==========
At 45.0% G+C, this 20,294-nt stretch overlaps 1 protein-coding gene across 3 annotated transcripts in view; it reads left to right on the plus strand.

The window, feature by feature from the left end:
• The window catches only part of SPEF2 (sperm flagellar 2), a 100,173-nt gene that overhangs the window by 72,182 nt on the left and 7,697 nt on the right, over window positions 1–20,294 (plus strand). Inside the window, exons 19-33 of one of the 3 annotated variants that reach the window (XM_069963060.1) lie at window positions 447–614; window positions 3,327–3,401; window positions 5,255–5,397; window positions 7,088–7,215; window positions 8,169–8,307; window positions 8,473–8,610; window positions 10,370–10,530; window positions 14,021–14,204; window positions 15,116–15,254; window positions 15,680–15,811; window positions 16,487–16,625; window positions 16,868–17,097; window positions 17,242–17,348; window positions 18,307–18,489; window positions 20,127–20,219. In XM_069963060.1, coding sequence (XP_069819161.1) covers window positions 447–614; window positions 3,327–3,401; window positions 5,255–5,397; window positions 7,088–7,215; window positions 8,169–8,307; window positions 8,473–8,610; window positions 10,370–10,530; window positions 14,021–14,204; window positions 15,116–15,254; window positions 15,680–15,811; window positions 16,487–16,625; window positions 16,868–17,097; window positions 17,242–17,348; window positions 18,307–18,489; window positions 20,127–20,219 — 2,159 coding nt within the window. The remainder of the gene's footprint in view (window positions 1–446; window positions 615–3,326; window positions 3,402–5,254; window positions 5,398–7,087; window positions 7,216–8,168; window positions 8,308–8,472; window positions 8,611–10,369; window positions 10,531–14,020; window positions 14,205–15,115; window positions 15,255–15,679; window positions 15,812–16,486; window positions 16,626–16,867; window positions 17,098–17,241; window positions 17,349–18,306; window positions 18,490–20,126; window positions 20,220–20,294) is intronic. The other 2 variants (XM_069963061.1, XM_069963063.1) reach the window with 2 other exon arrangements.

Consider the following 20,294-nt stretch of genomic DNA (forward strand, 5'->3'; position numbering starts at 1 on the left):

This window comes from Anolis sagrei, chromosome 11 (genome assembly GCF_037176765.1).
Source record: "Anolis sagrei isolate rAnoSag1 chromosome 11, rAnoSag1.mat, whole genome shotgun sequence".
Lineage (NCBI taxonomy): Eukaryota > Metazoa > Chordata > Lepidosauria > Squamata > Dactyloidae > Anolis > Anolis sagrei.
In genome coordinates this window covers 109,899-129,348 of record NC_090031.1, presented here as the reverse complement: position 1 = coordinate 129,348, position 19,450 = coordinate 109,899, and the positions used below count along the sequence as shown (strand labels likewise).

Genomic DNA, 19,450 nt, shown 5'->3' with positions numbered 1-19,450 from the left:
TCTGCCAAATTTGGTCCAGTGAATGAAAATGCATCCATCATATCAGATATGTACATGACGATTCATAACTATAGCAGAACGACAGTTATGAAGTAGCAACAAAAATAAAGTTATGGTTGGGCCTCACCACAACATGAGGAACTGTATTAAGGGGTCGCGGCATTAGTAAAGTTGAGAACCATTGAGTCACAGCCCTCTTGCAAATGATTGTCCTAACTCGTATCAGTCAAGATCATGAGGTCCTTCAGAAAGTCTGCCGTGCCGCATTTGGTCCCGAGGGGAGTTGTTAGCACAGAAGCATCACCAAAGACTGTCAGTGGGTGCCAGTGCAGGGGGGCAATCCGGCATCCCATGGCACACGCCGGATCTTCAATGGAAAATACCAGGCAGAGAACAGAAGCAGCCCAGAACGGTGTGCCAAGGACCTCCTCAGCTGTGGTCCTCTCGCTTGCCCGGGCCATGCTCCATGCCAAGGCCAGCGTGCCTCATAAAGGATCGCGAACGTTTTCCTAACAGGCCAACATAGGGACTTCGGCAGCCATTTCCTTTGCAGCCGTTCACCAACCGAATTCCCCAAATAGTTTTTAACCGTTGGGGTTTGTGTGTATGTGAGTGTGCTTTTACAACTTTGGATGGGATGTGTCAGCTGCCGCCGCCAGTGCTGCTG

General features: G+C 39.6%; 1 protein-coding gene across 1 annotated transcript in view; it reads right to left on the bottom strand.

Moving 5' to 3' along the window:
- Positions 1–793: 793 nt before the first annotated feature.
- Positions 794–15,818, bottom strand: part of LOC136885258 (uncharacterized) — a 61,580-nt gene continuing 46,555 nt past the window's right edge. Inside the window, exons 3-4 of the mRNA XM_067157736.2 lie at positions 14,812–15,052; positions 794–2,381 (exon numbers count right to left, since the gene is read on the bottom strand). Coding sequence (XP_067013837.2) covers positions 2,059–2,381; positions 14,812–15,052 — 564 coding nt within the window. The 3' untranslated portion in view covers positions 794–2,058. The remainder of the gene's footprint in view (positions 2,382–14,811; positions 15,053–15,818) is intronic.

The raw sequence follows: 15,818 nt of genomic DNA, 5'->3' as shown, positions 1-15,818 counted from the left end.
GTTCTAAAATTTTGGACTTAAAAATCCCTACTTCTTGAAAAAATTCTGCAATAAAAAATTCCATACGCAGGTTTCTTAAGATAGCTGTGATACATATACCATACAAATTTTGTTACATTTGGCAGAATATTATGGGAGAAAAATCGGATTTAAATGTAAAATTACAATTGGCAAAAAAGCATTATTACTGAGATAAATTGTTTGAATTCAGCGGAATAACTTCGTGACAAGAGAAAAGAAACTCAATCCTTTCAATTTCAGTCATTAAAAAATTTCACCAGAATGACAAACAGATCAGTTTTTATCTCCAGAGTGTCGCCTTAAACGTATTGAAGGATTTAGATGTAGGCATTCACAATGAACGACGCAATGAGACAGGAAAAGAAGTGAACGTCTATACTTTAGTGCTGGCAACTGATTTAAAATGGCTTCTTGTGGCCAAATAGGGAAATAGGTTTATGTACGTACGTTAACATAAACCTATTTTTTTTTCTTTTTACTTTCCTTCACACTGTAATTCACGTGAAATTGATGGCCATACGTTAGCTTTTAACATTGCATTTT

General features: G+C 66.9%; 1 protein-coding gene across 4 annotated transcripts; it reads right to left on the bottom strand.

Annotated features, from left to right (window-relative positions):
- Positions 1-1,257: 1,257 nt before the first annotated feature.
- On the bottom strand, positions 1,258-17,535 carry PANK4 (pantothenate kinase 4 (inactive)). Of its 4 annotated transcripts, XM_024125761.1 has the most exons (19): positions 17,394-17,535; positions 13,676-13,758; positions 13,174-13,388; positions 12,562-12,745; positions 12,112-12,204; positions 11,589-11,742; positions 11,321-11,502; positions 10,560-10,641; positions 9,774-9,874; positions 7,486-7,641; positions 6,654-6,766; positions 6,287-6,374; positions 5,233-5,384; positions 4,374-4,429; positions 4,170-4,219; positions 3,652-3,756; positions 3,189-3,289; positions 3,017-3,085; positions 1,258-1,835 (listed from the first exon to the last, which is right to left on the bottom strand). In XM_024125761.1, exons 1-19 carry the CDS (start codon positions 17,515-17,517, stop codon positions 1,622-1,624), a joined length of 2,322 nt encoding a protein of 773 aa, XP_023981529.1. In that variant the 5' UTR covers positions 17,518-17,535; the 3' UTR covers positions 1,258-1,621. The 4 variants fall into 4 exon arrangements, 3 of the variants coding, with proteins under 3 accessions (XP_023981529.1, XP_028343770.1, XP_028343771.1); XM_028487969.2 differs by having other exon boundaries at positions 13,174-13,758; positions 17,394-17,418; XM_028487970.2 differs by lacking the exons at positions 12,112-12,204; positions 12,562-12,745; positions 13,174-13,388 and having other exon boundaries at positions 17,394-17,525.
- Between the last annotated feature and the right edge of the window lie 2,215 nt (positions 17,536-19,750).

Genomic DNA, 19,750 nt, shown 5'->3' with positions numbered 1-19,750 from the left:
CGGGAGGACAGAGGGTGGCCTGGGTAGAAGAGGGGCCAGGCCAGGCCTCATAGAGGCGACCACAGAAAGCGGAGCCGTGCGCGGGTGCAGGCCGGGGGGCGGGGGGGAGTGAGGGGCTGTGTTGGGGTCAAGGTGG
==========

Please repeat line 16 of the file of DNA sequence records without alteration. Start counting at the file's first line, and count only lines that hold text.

GTTCTAAAATTTTGGACTTAAAAATCCCTACTTCTTGAAAAAATTCTGCAATAAAAAATTCCATACGCAGGTTTCTTAAGATAGCTGTGATACATATACCATACAAATTTTGTTACATTTGGCAGAATATTATGGGAGAAAAATCGGATTTAAATGTAAAATTACAATTGGCAAAAAAGCATTATTACTGAGATAAATTGTTTGAATTCAGCGGAATAACTTCGTGACAAGAGAAAAGAAACTCAATCCTTTCAATTTCAGTCATTAAAAAATTTCACCAGAATGACAAACAGATCAGTTTTTATCTCCAGAGTGTCGCCTTAAACGTATTGAAGGATTTAGATGTAGGCATTCACAATGAACGACGCAATGAGACAGGAAAAGAAGTGAACGTCTATACTTTAGTGCTGGCAACTGATTTAAAATGGCTTCTTGTGGCCAAATAGGGAAATAGGTTTATGTACGTACGTTAACATAAACCTATTTTTTTTTCTTTTTACTTTCCTTCACACTGTAATTCACGTGAAATTGATGGCCATACGTTAGCTTTTAACATTGCATTTT